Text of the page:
If you want to predict children’s chances for success in school, the latest test scores tell only part of the story. You might want to check their ZIP codes, too.
That was a key message at a forum Wednesday in Hartford, where a series of experts said the quality of children’s health and education is closely linked to the neighborhoods and houses where they live.
Children whose families live in substandard housing or are burdened by housing costs are more susceptible to conditions such as lead poisoning, asthma, hunger, depression and emotional and behavioral problems, according to panelists.
About 20 educators, housing experts, health officials and others spoke at a forum sponsored by the Connecticut Department of Economic and Community Development, the Connecticut Housing Finance Authority and the Partnership for Strong Communities.
Conference organizers emphasized the connection between housing and children’s well-being, citing a recent comment by U.S. Secretary of Housing and Urban Development Shaun Donavan, who told Congress, “No child’s chances in life should be determined by the ZIP code they grew up in.”
Health problems and poor school performance often stem from poverty, including “the effects of housing and the environment in which children live,” said panelist Charles Basch, a professor at Teachers’ College at Columbia University.
Educators have tried strategies such as charter schools, teacher training, and more rigorous standards, but “no matter how hard we try, if children are not motivated and ready to learn, we’re not going to get very far,” Basch said.
What is needed, he said, is a more coordinated effort among various agencies to address the problem, including, for example, policies “that make health part of the fundamental mission of schools.”
Several speakers talked about the need for more affordable housing in some of Connecticut’s middle class suburbs.
“We believe it’s the best strategy to break the cycle of poverty,” said Geoff Sager, president of Metro Realty Group, a Farmington-based developer that has created affordable housing developments in Avon and Farmington.
“A student living in affordable housing in Avon, Farmington or Berlin and attending high school there is extremely likely to graduate and proceed to college.” he said.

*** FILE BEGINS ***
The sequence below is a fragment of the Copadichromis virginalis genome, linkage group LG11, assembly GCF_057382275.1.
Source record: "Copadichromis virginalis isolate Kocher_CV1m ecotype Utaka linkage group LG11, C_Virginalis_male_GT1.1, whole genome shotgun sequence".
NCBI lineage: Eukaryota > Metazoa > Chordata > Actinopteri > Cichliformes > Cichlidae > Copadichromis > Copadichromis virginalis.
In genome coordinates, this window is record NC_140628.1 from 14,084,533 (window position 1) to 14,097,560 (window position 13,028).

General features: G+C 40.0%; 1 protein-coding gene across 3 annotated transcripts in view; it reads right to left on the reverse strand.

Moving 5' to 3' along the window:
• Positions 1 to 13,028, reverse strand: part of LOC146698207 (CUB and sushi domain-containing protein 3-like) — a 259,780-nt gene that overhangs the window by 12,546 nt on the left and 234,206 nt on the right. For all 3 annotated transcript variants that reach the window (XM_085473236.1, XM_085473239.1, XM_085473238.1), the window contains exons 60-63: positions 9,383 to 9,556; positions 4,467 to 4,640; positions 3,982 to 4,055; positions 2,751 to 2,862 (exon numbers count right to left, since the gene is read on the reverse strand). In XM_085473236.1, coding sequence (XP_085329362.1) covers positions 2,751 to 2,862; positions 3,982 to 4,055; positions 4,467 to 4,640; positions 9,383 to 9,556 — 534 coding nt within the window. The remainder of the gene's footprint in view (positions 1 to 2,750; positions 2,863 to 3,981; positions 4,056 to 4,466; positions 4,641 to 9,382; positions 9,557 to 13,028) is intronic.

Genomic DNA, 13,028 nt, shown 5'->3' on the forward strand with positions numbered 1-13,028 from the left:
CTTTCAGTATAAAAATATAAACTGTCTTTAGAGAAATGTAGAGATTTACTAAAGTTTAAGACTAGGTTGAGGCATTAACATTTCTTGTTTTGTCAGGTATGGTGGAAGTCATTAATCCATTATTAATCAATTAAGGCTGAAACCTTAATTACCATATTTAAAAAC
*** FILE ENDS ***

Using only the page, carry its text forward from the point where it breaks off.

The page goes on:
While affordable housing is part of the long-term solution, Christie Gilluly, principal of Uncas Elementary School in Norwich, said there is an immediate need for improving homeless shelters and providing other support for homeless families, including health and nutrition support in schools.
The forum included brief remarks from a 20-year-old college student who had been homeless as a high school student at Hartford’s Classical Magnet School. “My grades were slipping. I was sleeping in class,” said K.L., who asked that his full name not be used. He said he stayed briefly at a homeless shelter and lived with friends before living with his uncle.
He is now attending New England College in New Hampshire. At Classical Magnet, he graduated with a C average, he said. “I knew the work, but I wasn’t motivated to do it. I had other problems.”
George Coleman, deputy commissioner in the State Department of Education, said K.L. had the advantage of attending Classical Magnet, a highly regarded school where students gain admission through a lottery.
About 15,000 students put their names in the lottery for magnet schools in the Hartford region this year, but the schools had the capacity to accept only a fraction of that number, Coleman said. “Education cannot be supplied by chance,” he said. “We have to make every option in our state a good one.”
Wednesday’s conference was the fourth of five forums on housing issues in a series developed by the Partnership for Strong Communities. The final forum, “Urban Housing and Community Development,” is scheduled for May 26 at the Lyceum Resource and Conference Center, 227 Lawrence St., Hartford.